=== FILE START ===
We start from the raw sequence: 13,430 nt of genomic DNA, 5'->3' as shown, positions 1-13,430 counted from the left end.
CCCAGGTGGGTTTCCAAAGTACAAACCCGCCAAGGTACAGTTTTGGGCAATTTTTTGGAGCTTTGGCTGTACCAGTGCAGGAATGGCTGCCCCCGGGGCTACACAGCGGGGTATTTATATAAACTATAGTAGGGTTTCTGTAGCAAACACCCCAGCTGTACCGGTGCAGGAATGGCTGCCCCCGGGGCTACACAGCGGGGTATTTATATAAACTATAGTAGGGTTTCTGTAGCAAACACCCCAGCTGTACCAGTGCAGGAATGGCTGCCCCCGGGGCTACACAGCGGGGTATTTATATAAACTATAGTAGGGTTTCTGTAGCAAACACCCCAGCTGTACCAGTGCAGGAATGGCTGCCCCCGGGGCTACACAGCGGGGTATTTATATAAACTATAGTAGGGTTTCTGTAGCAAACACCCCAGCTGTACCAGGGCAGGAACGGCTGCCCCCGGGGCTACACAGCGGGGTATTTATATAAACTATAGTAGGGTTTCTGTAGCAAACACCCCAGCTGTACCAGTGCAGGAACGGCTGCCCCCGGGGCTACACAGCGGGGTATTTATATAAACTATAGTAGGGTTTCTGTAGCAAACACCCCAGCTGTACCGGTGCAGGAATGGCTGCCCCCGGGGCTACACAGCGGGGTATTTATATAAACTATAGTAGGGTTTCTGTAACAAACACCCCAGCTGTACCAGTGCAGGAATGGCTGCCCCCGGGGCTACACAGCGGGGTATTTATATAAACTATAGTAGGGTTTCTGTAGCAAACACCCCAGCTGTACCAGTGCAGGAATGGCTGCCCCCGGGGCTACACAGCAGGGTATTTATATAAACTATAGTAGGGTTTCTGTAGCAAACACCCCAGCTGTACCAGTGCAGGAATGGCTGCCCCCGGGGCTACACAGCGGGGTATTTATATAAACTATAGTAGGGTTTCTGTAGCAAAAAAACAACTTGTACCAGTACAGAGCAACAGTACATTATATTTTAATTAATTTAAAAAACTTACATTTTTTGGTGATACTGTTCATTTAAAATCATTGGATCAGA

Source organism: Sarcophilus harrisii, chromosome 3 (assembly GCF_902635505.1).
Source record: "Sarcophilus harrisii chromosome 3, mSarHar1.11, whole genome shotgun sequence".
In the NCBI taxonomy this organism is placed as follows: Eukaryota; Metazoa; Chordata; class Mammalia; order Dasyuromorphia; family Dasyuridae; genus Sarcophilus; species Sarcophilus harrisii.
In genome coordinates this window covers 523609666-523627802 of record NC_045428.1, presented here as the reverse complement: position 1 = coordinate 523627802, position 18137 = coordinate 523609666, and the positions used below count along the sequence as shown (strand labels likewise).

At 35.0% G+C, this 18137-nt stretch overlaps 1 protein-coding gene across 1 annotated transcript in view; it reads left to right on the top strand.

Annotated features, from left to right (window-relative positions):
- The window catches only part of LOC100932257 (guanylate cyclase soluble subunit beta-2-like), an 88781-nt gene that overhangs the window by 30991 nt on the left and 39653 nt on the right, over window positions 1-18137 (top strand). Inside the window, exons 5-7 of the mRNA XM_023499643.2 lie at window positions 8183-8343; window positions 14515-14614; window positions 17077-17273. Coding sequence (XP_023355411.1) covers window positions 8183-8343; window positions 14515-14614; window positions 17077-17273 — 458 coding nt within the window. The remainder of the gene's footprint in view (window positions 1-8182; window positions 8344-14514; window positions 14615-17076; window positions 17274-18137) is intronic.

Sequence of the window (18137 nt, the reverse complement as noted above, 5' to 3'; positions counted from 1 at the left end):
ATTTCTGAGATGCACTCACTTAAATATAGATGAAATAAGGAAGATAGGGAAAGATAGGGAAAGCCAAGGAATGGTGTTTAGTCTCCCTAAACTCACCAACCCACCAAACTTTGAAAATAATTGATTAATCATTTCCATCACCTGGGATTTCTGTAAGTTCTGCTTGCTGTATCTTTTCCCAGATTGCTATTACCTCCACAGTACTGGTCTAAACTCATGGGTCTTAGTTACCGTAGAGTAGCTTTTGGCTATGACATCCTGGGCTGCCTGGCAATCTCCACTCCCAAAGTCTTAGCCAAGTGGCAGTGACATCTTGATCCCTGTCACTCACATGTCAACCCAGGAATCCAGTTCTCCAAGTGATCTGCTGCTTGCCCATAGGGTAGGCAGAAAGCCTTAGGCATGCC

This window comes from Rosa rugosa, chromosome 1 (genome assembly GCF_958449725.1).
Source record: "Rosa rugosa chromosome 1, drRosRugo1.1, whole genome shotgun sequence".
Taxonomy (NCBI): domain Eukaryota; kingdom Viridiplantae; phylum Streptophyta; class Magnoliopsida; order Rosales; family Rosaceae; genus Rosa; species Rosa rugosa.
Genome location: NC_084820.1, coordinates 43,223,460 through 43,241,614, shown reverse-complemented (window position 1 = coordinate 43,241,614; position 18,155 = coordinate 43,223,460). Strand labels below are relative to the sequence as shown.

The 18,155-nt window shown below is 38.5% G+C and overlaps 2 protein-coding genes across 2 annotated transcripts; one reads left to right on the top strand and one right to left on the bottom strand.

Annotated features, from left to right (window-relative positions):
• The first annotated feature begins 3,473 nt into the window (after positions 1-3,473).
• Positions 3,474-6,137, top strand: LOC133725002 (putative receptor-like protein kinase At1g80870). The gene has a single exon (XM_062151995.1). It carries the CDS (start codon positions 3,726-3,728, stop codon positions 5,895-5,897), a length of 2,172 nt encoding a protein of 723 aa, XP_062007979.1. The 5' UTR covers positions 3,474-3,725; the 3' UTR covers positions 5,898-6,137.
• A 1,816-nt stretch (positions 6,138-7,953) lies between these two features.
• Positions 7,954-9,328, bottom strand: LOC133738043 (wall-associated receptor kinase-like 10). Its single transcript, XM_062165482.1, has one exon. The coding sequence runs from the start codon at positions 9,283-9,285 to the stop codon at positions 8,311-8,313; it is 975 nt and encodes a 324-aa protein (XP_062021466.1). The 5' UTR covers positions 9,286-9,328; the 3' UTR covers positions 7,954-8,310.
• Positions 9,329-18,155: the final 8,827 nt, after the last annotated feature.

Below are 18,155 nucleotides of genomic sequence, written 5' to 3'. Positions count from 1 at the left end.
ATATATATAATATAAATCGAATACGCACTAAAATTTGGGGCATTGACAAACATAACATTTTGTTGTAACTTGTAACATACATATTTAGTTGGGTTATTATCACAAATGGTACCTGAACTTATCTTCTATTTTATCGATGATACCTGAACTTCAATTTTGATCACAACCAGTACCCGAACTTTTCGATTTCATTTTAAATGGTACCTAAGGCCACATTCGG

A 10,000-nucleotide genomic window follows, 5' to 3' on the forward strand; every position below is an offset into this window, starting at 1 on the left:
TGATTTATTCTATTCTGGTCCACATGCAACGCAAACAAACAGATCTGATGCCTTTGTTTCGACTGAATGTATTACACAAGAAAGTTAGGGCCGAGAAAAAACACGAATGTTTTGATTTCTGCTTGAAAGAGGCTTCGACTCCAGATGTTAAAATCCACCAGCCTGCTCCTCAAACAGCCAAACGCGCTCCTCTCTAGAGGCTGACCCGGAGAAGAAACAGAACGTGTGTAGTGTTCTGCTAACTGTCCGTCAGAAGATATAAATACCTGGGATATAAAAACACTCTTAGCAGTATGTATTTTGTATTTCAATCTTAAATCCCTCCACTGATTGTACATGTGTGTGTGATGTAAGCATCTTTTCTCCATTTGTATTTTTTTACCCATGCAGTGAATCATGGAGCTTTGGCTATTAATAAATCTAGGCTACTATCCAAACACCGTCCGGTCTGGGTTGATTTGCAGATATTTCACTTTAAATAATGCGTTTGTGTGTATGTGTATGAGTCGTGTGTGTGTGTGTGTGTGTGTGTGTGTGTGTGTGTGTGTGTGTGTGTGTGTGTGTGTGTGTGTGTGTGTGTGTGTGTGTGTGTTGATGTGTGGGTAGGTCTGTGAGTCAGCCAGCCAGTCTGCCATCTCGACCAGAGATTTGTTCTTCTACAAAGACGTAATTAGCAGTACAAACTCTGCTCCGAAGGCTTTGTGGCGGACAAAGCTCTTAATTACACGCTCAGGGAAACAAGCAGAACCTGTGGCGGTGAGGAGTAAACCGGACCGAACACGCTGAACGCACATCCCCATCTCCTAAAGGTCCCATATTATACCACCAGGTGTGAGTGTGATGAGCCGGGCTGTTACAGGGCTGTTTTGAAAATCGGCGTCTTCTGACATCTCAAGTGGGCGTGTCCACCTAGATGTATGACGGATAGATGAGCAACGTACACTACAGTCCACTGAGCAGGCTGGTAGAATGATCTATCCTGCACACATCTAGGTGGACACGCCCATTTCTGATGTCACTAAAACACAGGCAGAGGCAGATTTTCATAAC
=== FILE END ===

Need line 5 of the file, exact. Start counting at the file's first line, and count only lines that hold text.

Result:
In the NCBI taxonomy this organism is placed as follows: Eukaryota; Metazoa; Chordata; class Mammalia; order Dasyuromorphia; family Dasyuridae; genus Sarcophilus; species Sarcophilus harrisii.